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Published 21 June 2012 07:19, Updated 22 June 2012 05:18
Big Australian employers have not fared well in BRW’s Best Places to Work 2012, particularly when compared to a similar list of US employers compiled by Fortune. Photo: Michele Mossop
Big businesses looking to the next wave of talent may want to take a page out of the books of the small Australian companies that have dominated this year’s BRW 50 Best Places to Work.
Australia’s largest company’s were notably absent from the 2012 list, out Thursday on newsstands and brw.com.au, and only one of business with more than 1000 employees in Australia made it into the top 50, as decided by the Great Place to Work Institute.
Instead, rankings are dominated by companies with fewer than 200 employees (34 of the 50 places) and businesses with 50 or fewer employees were well-represented, taking out 13 of the top 50 spots.
The result stands in stark contrast to Fortune’s 100 Best Companies to Work For, which featured more than 30 companies with over 10,000 employees, including four with more than 100,000 workers.
All companies that made the top 10 and disclosed headcounts have 600 or fewer employees and five of the 10 employ under 50 people. The largest employer in the top 10 is Google Australia, which came in at No. 3.
The only top 10 best place to work that did not disclose its headcount is Salesforce.com.
But while the nine top 10 companies that disclosed their Australian headcounts employ just 1650 people between them, they received more than 48,327 applications from prospective employees in the past 12 months, including 35,106 for Google and 6240 for No. 9 ranked Atlassian.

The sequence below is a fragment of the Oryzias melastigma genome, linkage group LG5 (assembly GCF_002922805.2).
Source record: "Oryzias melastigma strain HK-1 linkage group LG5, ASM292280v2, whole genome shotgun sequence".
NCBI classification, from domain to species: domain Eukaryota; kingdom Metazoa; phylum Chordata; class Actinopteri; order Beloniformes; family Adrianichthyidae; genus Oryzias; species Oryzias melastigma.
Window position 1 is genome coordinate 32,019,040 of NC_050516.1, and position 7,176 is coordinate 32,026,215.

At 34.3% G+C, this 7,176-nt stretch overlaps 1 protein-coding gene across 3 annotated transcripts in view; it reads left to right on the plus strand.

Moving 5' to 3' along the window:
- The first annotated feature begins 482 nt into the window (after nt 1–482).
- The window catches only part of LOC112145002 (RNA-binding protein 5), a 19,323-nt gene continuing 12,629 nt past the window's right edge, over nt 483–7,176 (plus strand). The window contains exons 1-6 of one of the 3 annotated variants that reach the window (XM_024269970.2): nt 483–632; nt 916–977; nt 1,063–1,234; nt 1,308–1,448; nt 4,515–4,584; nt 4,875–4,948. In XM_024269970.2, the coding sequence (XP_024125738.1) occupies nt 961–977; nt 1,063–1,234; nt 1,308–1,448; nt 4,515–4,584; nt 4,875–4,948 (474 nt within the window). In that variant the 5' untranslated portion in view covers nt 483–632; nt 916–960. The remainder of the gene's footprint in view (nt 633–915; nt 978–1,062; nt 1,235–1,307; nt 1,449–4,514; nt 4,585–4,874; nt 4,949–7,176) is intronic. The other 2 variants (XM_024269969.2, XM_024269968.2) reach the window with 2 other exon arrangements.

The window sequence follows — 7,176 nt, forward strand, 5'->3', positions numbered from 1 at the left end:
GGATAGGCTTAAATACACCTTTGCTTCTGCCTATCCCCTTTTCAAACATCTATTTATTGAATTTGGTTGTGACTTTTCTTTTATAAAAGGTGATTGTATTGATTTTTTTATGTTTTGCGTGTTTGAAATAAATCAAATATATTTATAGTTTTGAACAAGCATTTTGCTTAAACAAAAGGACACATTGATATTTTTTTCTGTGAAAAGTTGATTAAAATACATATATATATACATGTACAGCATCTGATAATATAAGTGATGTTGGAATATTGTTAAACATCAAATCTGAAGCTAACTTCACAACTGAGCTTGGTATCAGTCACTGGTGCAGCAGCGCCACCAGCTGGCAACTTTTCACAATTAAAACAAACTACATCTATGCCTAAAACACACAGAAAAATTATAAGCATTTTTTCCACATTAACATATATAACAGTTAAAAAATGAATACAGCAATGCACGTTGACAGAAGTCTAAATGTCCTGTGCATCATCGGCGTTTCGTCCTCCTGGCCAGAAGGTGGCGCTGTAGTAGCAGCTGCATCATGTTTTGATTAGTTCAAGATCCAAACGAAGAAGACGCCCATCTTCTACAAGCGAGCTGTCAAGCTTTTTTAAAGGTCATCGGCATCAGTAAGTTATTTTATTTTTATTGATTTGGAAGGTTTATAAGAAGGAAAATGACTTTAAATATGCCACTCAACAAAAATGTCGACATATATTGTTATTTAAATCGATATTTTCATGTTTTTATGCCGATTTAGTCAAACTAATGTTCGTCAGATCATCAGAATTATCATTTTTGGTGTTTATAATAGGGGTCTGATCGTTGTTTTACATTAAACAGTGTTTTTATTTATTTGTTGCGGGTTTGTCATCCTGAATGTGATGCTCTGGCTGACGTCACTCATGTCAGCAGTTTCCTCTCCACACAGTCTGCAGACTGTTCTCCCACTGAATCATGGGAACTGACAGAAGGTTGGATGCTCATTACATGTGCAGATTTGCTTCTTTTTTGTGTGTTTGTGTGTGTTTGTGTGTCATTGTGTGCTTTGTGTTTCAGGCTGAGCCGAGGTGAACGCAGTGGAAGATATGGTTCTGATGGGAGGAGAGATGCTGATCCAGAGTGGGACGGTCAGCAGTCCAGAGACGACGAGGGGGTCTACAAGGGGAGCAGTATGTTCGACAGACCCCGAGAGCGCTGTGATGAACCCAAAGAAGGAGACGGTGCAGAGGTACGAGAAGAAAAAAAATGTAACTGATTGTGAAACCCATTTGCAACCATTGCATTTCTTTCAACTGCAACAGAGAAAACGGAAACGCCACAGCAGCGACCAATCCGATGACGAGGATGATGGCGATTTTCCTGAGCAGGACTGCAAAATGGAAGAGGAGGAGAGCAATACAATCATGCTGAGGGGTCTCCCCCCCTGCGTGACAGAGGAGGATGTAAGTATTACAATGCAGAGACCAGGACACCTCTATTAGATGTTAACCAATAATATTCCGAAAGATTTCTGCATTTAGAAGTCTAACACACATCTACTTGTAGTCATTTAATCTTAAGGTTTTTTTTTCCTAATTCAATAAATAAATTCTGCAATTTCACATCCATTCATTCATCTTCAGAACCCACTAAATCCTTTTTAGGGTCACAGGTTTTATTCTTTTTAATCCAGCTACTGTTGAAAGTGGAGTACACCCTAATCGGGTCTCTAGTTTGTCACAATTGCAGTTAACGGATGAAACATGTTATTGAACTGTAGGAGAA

The largest Australian employer in the top 50 is Ernst & Young (No. 33), which has a domestic workforce of 4652 people and attracted 40,306 applications from want-to-be employees in the past year.
E&Y’s people leader for Oceania, McGregor Dixon, attributes the company’s success as an employer to its lack of a “command and control” structure.
“Attracting and retaining of our staff happens at the level of their relationship with the partner they actually work for,” Dixon tells BRW.
“If we’re successful in instilling in our partners what we call our ‘spirit of partnership’, then they all start to lead in a consistent way, making sure their people feel recognised, are excited about a career path here and are not afraid to ask about flexible work arrangements like job sharing.
“There’s a million other things you can do but if you get that right, things like perks start to take a lesser focus.”